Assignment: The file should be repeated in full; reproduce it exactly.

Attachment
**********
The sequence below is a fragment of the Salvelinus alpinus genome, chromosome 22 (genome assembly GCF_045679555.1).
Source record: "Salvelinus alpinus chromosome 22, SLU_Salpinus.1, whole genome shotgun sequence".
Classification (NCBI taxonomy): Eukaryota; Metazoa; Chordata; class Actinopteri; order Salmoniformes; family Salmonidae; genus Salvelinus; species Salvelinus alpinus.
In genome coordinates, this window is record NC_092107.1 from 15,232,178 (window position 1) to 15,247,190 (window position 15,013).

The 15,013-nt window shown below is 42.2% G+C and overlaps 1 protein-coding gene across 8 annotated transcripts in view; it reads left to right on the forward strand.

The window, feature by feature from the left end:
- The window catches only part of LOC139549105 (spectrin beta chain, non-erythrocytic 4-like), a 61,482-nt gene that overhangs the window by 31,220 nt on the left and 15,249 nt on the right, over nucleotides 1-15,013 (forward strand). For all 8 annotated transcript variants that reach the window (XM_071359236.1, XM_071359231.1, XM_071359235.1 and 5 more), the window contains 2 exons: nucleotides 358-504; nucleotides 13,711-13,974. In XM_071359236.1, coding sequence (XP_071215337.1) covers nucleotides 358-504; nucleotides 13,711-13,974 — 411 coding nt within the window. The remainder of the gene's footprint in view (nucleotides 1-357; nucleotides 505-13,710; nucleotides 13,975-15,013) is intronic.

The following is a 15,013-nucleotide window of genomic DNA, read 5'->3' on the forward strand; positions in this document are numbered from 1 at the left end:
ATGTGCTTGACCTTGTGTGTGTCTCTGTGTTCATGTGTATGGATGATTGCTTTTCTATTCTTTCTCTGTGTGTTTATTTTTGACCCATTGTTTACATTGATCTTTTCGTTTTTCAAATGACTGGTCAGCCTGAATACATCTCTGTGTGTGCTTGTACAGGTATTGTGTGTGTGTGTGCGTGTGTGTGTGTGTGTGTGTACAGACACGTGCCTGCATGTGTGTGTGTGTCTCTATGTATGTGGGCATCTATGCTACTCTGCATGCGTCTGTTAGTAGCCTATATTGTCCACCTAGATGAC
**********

The sequence below is a fragment of the Salvelinus alpinus genome, chromosome 22 (genome assembly GCF_045679555.1).
Source record: "Salvelinus alpinus chromosome 22, SLU_Salpinus.1, whole genome shotgun sequence".
Classification (NCBI taxonomy): Eukaryota; Metazoa; Chordata; class Actinopteri; order Salmoniformes; family Salmonidae; genus Salvelinus; species Salvelinus alpinus.
In genome coordinates, this window is record NC_092107.1 from 15,232,178 (window position 1) to 15,247,190 (window position 15,013).

The 15,013-nt window shown below is 42.2% G+C and overlaps 1 protein-coding gene across 8 annotated transcripts in view; it reads left to right on the forward strand.

The window, feature by feature from the left end:
- The window catches only part of LOC139549105 (spectrin beta chain, non-erythrocytic 4-like), a 61,482-nt gene that overhangs the window by 31,220 nt on the left and 15,249 nt on the right, over nucleotides 1-15,013 (forward strand). For all 8 annotated transcript variants that reach the window (XM_071359236.1, XM_071359231.1, XM_071359235.1 and 5 more), the window contains 2 exons: nucleotides 358-504; nucleotides 13,711-13,974. In XM_071359236.1, coding sequence (XP_071215337.1) covers nucleotides 358-504; nucleotides 13,711-13,974 — 411 coding nt within the window. The remainder of the gene's footprint in view (nucleotides 1-357; nucleotides 505-13,710; nucleotides 13,975-15,013) is intronic.

The following is a 15,013-nucleotide window of genomic DNA, read 5'->3' on the forward strand; positions in this document are numbered from 1 at the left end:
ATGTGCTTGACCTTGTGTGTGTCTCTGTGTTCATGTGTATGGATGATTGCTTTTCTATTCTTTCTCTGTGTGTTTATTTTTGACCCATTGTTTACATTGATCTTTTCGTTTTTCAAATGACTGGTCAGCCTGAATACATCTCTGTGTGTGCTTGTACAGGTATTGTGTGTGTGTGTGCGTGTGTGTGTGTGTGTGTGTACAGACACGTGCCTGCATGTGTGTGTGTGTCTCTATGTATGTGGGCATCTATGCTACTCTGCATGCGTCTGTTAGTAGCCTATATTGTCCACCTAGATGAC